Every mention of Shai Hope is likely to evoke memories from Leeds 2017, where the eye-catching batsman stroked two of the most sublime centuries to script West Indies' first Test win since 2000 on English soil. However, after the memorable outing in Headingley, not much is remembered fondly of Hope's batting in the longer format. In fact, the Headingley hundred remains the last time he reached the three-figure mark in Tests.
West Indies' batting hopes will be pinned on Shai Hope (L) and Kraigg Brathwaite. AP
Hope, like Brathwaite, will be West Indies' batting mainstay around whom the team will chart their plans. Apart from his already mentioned accomplishments, he enjoys batting in English conditions. Hope played a couple of fluent and important innings in the World Cup last year and went on a run-scoring spree in the Tri-nation series in Ireland where he racked up 470 runs in five innings. Hope's batting has bloomed in the ODIs, a format wherein he averages over 55 but has struggled to replicate similar success in Tests.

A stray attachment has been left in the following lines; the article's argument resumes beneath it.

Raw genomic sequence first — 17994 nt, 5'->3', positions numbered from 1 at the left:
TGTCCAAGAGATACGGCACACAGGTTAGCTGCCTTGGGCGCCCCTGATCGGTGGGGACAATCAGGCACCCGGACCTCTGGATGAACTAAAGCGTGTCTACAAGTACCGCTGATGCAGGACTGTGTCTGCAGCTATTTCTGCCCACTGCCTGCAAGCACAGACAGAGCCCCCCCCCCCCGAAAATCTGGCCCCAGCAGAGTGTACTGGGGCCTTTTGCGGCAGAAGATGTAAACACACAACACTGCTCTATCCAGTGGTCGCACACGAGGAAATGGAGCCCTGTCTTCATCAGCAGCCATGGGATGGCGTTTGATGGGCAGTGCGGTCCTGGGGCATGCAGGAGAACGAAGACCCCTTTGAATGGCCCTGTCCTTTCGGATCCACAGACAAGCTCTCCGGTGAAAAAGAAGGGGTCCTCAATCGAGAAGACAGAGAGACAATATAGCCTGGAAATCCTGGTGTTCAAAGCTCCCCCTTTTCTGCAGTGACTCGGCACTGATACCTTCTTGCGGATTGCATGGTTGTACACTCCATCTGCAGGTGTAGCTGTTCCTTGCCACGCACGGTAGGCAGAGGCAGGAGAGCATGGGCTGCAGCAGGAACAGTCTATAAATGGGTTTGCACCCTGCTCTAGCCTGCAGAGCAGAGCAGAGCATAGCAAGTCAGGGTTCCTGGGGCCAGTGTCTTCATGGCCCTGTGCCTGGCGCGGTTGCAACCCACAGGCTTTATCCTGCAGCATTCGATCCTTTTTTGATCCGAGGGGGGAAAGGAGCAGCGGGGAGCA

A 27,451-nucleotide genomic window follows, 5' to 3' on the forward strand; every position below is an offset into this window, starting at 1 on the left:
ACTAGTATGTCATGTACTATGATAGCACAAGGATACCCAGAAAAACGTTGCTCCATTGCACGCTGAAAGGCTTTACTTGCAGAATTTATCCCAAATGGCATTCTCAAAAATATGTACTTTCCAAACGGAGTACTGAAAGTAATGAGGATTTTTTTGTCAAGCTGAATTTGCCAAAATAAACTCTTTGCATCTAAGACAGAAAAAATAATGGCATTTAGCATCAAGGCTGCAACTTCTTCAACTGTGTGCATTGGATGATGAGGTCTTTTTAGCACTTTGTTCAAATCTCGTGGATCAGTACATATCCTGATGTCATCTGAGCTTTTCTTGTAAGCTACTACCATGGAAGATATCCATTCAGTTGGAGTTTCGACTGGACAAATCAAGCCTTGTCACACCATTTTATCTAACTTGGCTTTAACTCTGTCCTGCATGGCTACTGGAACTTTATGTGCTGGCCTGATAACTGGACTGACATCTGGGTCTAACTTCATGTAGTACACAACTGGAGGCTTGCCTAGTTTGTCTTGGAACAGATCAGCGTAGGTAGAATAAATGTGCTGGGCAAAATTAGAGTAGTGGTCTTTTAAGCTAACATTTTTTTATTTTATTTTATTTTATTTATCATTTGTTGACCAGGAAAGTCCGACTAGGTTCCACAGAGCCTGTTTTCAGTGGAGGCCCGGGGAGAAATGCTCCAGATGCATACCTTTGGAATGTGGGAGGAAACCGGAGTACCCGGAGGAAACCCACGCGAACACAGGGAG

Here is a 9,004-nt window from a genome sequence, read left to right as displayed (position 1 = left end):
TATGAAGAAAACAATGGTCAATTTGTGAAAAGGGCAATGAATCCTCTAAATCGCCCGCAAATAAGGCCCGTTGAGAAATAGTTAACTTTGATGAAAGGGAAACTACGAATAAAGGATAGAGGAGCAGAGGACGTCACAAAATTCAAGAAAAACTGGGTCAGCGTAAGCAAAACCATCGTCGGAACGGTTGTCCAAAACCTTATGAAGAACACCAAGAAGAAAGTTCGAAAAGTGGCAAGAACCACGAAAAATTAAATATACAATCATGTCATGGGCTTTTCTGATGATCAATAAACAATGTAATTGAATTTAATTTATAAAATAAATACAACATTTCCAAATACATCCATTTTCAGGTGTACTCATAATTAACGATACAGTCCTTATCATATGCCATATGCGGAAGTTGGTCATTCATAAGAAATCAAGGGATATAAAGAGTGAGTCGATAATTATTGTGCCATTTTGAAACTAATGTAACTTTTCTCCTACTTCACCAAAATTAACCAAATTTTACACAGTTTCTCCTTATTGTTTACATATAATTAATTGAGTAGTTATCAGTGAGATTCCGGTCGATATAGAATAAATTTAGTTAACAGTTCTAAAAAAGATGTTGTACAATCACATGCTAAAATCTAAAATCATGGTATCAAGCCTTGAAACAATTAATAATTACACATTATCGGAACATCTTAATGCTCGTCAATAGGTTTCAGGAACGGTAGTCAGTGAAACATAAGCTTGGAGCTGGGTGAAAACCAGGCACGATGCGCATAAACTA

The Chase-Cornwall duo
The Windies could feature two off-spin-bowling all-rounders in their XI. Roston Chase is likely to have more of a batting role compared to his bowling contributions, while it will be the other way round for Cornwall.
Chase averages 31.38 with the bat with five centuries to his name. He had a disappointing tour of England in 2017 when he averaged 13.33 in six innings, but he stood tall against the English bowling attack in the second innings of the third Test at Gros Islet last February, hitting an unbeaten century where none of his teammates made a contribution of note.
Chase didn't bowl a lot in England in 2017, but in 2019 on his home ground in Barbados, he ripped through England's batting line up, bagging career-best figures of 8/60 in an innings, the best by a West Indies spinner since 1971.
A jubiliant Roston Chase after picking career-best figures of 8 for 60 against England at Bridgetown. AP